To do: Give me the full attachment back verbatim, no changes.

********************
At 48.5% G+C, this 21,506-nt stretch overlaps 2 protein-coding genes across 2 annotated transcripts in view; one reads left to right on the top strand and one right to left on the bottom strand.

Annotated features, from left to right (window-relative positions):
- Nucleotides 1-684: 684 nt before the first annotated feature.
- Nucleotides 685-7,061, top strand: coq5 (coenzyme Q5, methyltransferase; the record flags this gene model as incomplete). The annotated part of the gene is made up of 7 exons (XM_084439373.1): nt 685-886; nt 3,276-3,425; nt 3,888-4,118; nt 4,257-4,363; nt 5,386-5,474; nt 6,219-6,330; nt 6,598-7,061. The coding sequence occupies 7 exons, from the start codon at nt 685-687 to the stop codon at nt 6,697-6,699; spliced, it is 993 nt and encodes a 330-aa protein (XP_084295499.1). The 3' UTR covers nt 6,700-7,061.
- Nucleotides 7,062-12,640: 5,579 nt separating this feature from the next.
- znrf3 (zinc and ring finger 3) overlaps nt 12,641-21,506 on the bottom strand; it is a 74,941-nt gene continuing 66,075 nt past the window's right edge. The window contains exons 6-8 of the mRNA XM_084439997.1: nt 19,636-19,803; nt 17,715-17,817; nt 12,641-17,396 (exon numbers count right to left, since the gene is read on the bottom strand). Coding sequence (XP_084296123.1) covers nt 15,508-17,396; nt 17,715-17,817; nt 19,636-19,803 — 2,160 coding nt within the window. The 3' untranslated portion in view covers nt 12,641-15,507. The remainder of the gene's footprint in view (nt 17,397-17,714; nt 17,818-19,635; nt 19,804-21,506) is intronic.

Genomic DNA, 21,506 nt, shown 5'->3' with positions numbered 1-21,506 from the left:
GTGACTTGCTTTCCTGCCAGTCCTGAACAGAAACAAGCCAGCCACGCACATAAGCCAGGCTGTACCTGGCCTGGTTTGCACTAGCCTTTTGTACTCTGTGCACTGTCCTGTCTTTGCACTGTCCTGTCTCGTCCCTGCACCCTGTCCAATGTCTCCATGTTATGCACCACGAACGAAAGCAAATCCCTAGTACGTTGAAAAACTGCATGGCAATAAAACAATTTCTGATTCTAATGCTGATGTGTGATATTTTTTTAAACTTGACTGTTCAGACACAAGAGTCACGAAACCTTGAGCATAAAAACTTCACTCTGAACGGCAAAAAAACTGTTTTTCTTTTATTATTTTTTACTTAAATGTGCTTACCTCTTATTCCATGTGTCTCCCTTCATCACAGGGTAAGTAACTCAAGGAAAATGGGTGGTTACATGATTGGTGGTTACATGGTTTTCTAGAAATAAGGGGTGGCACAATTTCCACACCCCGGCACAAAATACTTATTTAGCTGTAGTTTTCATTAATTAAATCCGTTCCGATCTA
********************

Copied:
At 48.5% G+C, this 21,506-nt stretch overlaps 2 protein-coding genes across 2 annotated transcripts in view; one reads left to right on the top strand and one right to left on the bottom strand.

Annotated features, from left to right (window-relative positions):
- Nucleotides 1-684: 684 nt before the first annotated feature.
- Nucleotides 685-7,061, top strand: coq5 (coenzyme Q5, methyltransferase; the record flags this gene model as incomplete). The annotated part of the gene is made up of 7 exons (XM_084439373.1): nt 685-886; nt 3,276-3,425; nt 3,888-4,118; nt 4,257-4,363; nt 5,386-5,474; nt 6,219-6,330; nt 6,598-7,061. The coding sequence occupies 7 exons, from the start codon at nt 685-687 to the stop codon at nt 6,697-6,699; spliced, it is 993 nt and encodes a 330-aa protein (XP_084295499.1). The 3' UTR covers nt 6,700-7,061.
- Nucleotides 7,062-12,640: 5,579 nt separating this feature from the next.
- znrf3 (zinc and ring finger 3) overlaps nt 12,641-21,506 on the bottom strand; it is a 74,941-nt gene continuing 66,075 nt past the window's right edge. The window contains exons 6-8 of the mRNA XM_084439997.1: nt 19,636-19,803; nt 17,715-17,817; nt 12,641-17,396 (exon numbers count right to left, since the gene is read on the bottom strand). Coding sequence (XP_084296123.1) covers nt 15,508-17,396; nt 17,715-17,817; nt 19,636-19,803 — 2,160 coding nt within the window. The 3' untranslated portion in view covers nt 12,641-15,507. The remainder of the gene's footprint in view (nt 17,397-17,714; nt 17,818-19,635; nt 19,804-21,506) is intronic.

Genomic DNA, 21,506 nt, shown 5'->3' with positions numbered 1-21,506 from the left:
GTGACTTGCTTTCCTGCCAGTCCTGAACAGAAACAAGCCAGCCACGCACATAAGCCAGGCTGTACCTGGCCTGGTTTGCACTAGCCTTTTGTACTCTGTGCACTGTCCTGTCTTTGCACTGTCCTGTCTCGTCCCTGCACCCTGTCCAATGTCTCCATGTTATGCACCACGAACGAAAGCAAATCCCTAGTACGTTGAAAAACTGCATGGCAATAAAACAATTTCTGATTCTAATGCTGATGTGTGATATTTTTTTAAACTTGACTGTTCAGACACAAGAGTCACGAAACCTTGAGCATAAAAACTTCACTCTGAACGGCAAAAAAACTGTTTTTCTTTTATTATTTTTTACTTAAATGTGCTTACCTCTTATTCCATGTGTCTCCCTTCATCACAGGGTAAGTAACTCAAGGAAAATGGGTGGTTACATGATTGGTGGTTACATGGTTTTCTAGAAATAAGGGGTGGCACAATTTCCACACCCCGGCACAAAATACTTATTTAGCTGTAGTTTTCATTAATTAAATCCGTTCCGATCTA